• Amplify – What is your plan to share your personality and creations with a wider audience, in a way that cuts through the noise and makes the most impact? Think about the audience you want to reach and the best way to connect with them. Is there a relevant group you can join, event to attend or panel to speak on to amplify your voice?
  • Engage – The final step in building your reputation capital is measuring the effectiveness of your brand engagement strategy and working out ways to improve and tweak it. Does your brand stand out, is it getting noticed, is it providing value and are people engaging with you? This is also the point where you might decide you need to pivot your brand strategy or ‘rebrand’ yourself.

Think of yourself as the brand manager for your most important product – yourself!

What skills will be in demand in the near future?

In a recent survey conducted by the World Economic Forum, some of the most in-demand skills frequently mentioned by Australian companies include: 

  • Creativity, originality and initiative
  • Analytical thinking and innovation
  • Active learning 
  • Technology design and programming
  • Complex problem-solving
  • Critical thinking and analysis
  • Leadership and social influence
  • Emotional intelligence
  • Reasoning
  • Resilience, stress tolerance and flexibility

It’s interesting to note many of these crucial future skills that fall under the ‘soft skills’ category are not taught explicitly in school and higher education. Rather, these are skills that are developed over time through application of learning and real-life experiences. 

But…will a robot take my job?

We see the headlines of industries completely wiped out through automation, from car manufacturers to cashiers, and it can all seem very overwhelming. The important thing to remember is nothing lasts forever and change is something that we need to get on board with.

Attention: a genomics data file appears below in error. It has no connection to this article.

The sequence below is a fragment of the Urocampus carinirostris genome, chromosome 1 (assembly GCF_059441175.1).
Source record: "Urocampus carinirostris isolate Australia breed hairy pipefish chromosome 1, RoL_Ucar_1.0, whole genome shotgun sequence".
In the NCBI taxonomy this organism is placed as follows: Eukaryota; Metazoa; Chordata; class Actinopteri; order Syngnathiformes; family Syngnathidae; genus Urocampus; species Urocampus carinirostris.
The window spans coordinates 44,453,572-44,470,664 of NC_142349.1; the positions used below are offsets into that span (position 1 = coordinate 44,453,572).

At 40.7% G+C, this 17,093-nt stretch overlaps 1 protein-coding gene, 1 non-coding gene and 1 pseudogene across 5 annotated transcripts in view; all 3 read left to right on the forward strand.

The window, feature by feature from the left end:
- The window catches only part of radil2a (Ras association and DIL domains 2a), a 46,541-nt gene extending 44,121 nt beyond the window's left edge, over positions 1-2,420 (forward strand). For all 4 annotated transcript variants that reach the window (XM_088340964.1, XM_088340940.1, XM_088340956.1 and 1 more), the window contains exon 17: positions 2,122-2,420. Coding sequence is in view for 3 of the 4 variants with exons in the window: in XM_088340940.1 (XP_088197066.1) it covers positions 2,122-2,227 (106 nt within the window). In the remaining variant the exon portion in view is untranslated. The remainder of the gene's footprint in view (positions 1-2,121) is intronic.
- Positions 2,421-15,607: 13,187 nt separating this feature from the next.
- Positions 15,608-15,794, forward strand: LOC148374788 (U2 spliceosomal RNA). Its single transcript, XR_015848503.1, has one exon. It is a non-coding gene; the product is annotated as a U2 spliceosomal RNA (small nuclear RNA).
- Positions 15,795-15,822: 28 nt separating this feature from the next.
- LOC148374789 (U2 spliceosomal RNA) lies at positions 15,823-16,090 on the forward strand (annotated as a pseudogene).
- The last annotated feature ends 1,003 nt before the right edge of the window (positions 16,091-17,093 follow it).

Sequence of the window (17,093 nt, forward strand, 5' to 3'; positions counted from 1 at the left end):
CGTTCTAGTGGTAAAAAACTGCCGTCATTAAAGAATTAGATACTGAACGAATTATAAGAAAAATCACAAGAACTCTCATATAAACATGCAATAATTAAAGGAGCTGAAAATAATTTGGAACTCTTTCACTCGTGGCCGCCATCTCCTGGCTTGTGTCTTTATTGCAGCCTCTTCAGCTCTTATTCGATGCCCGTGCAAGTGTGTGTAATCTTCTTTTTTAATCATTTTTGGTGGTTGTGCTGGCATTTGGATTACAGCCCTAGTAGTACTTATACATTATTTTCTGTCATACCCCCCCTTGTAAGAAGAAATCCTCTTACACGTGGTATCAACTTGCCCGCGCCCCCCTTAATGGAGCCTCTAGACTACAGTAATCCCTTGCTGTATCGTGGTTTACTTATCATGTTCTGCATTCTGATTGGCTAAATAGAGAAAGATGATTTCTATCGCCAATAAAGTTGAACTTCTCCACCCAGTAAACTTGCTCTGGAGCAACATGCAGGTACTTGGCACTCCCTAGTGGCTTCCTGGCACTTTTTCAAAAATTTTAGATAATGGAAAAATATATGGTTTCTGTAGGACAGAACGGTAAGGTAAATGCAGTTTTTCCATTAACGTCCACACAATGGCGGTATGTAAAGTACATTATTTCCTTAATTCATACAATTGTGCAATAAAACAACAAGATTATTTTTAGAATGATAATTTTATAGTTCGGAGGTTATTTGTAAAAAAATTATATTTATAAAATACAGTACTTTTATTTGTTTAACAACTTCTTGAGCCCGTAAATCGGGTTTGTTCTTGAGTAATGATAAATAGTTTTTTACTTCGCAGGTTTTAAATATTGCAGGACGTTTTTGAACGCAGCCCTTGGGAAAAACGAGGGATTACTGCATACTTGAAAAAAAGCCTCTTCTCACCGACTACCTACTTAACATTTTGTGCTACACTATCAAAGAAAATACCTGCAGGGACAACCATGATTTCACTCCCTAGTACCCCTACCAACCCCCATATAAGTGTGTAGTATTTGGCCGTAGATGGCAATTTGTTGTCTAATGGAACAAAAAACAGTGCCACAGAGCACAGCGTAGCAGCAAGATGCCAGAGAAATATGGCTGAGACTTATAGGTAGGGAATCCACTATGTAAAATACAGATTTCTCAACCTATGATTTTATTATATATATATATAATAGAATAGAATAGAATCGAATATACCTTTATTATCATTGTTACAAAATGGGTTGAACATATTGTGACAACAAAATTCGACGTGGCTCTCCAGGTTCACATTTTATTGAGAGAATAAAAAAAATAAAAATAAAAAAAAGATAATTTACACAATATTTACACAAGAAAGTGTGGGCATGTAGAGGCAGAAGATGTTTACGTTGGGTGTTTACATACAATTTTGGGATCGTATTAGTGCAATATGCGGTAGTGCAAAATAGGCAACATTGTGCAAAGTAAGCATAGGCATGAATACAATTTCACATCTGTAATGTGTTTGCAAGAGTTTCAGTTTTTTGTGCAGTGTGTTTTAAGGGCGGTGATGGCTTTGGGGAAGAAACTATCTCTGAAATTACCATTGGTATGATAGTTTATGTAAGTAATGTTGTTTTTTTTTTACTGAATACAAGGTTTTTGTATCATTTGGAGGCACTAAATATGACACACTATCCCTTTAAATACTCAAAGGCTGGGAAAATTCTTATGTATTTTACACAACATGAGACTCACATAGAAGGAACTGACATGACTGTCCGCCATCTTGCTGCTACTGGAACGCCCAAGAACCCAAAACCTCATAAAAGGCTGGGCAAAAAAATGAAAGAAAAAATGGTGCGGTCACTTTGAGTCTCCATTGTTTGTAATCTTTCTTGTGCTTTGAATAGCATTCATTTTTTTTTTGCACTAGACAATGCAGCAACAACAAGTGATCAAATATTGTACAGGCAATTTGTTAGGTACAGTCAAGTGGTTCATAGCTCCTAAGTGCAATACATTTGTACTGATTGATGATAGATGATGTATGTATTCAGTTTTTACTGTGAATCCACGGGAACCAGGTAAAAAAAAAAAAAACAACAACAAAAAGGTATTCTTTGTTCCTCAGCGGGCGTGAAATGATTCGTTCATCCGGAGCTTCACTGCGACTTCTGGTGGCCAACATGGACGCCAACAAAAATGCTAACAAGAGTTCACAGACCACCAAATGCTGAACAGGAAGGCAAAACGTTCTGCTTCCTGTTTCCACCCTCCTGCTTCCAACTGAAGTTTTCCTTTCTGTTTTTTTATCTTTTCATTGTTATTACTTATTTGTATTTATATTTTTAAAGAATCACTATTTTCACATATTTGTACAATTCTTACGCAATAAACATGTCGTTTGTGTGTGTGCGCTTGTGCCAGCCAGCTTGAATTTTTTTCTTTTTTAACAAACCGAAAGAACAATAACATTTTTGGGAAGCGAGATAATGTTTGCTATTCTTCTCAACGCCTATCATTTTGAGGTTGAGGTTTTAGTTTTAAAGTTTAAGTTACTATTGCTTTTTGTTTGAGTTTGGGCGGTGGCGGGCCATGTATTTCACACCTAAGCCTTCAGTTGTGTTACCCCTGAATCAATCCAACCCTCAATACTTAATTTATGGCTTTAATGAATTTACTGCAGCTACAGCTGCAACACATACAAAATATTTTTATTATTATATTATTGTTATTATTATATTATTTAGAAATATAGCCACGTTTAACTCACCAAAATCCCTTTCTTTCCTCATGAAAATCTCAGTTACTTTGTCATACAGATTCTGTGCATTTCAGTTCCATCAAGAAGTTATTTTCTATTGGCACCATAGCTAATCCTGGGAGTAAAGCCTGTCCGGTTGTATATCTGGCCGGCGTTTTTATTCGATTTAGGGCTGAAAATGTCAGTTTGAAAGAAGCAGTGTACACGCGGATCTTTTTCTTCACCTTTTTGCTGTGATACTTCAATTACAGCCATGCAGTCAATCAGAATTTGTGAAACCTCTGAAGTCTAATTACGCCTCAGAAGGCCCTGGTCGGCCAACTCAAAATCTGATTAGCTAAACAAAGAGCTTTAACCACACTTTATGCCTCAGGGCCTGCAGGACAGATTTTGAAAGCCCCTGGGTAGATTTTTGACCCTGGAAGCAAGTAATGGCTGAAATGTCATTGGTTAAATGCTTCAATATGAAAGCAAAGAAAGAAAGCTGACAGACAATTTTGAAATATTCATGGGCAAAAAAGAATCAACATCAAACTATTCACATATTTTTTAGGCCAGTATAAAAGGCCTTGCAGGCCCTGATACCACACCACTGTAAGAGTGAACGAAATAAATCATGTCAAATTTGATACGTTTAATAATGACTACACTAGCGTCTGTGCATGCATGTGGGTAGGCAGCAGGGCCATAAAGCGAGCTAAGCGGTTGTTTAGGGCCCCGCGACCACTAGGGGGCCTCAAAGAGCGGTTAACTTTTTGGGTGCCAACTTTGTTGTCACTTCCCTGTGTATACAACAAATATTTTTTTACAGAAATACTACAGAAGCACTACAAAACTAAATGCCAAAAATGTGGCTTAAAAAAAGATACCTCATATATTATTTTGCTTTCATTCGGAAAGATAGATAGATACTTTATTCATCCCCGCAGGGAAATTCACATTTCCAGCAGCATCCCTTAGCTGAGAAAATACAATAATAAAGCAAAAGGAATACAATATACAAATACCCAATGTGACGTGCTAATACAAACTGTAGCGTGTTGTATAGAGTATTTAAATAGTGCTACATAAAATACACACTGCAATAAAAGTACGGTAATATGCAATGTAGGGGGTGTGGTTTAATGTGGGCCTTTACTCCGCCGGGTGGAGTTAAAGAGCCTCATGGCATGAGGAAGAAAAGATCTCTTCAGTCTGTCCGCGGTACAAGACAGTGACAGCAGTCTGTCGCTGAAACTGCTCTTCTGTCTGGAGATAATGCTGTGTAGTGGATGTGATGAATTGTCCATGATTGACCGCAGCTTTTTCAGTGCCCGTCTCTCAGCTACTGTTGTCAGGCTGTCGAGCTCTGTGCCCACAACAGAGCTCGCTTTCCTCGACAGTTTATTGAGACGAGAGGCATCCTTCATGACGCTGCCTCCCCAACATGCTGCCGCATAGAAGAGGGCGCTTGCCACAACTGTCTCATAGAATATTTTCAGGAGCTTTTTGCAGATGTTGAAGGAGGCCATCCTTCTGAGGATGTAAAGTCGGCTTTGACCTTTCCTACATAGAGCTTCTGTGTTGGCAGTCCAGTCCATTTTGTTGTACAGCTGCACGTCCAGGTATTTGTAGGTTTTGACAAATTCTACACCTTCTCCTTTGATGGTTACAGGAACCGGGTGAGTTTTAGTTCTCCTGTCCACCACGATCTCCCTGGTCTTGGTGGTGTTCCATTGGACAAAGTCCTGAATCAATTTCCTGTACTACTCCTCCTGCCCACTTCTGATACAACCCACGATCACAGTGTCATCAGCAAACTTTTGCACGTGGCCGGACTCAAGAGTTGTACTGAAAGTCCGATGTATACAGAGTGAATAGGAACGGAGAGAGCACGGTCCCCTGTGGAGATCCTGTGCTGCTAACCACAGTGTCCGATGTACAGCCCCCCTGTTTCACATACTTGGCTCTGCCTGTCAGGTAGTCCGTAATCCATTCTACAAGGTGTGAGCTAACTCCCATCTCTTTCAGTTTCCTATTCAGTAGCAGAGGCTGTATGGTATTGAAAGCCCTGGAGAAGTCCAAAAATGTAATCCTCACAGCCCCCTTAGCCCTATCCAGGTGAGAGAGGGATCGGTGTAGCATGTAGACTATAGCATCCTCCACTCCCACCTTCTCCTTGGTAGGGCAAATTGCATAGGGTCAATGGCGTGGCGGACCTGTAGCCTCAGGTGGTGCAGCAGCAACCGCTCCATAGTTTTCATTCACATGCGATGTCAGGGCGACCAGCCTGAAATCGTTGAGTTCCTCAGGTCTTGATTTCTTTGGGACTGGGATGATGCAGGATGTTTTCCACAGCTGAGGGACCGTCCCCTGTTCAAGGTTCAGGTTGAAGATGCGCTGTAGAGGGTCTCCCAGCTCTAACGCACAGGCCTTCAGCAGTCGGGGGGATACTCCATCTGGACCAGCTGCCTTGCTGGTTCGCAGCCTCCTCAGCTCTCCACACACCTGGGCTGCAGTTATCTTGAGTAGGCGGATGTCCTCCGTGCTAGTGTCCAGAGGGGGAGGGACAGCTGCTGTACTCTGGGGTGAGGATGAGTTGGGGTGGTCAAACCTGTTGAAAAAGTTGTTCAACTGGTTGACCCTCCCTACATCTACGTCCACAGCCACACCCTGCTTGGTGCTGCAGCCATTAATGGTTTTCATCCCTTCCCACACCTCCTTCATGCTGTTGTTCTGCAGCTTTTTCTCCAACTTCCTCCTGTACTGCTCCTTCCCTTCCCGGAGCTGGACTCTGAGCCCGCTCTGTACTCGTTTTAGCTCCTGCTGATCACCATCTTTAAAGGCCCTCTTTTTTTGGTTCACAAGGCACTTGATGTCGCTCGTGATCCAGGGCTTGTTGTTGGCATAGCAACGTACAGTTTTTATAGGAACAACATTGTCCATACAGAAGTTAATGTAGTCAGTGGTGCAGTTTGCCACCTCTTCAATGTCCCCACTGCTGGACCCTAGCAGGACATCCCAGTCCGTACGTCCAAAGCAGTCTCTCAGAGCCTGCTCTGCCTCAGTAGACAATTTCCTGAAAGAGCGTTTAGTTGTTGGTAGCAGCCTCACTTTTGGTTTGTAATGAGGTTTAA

The more resistant we are, the more we’ll be left behind in the future of work. Instead, focus on things you can control, like improving your soft skills, constantly up-skilling yourself, improving your social connections and observing the horizon for incoming opportunities and threats. It’s critical to take responsibility for your own career and reputation capital, as no one’s going to care about it as much as you do (just like your Super hey)!

When robots ‘take our jobs’, what do we have left? A remarkable opportunity to be more ‘human’ than ever before. I believe firmly that the future of work is about being more connected to ourselves, our purpose and our power to do more meaningful work – everything that cannot be automated. It’s not about the technology – it’s about how we want to live, work and contribute to our communities.

Source: FutureFit by Andrea Clarke

What actions are you going to take today to ensure your career is future-ready? 


Kate Campbell

Kate Campbell

Kate Campbell is the founder of How To Money (HTM), a personal finance platform for young Australians. Kate created HTM from a passion to help young Australians start talking about money, and share the resources she finds along her financial education journey. This led Kate to start her own journey to financial independence a few years back and she now works in the Australian financial services industry.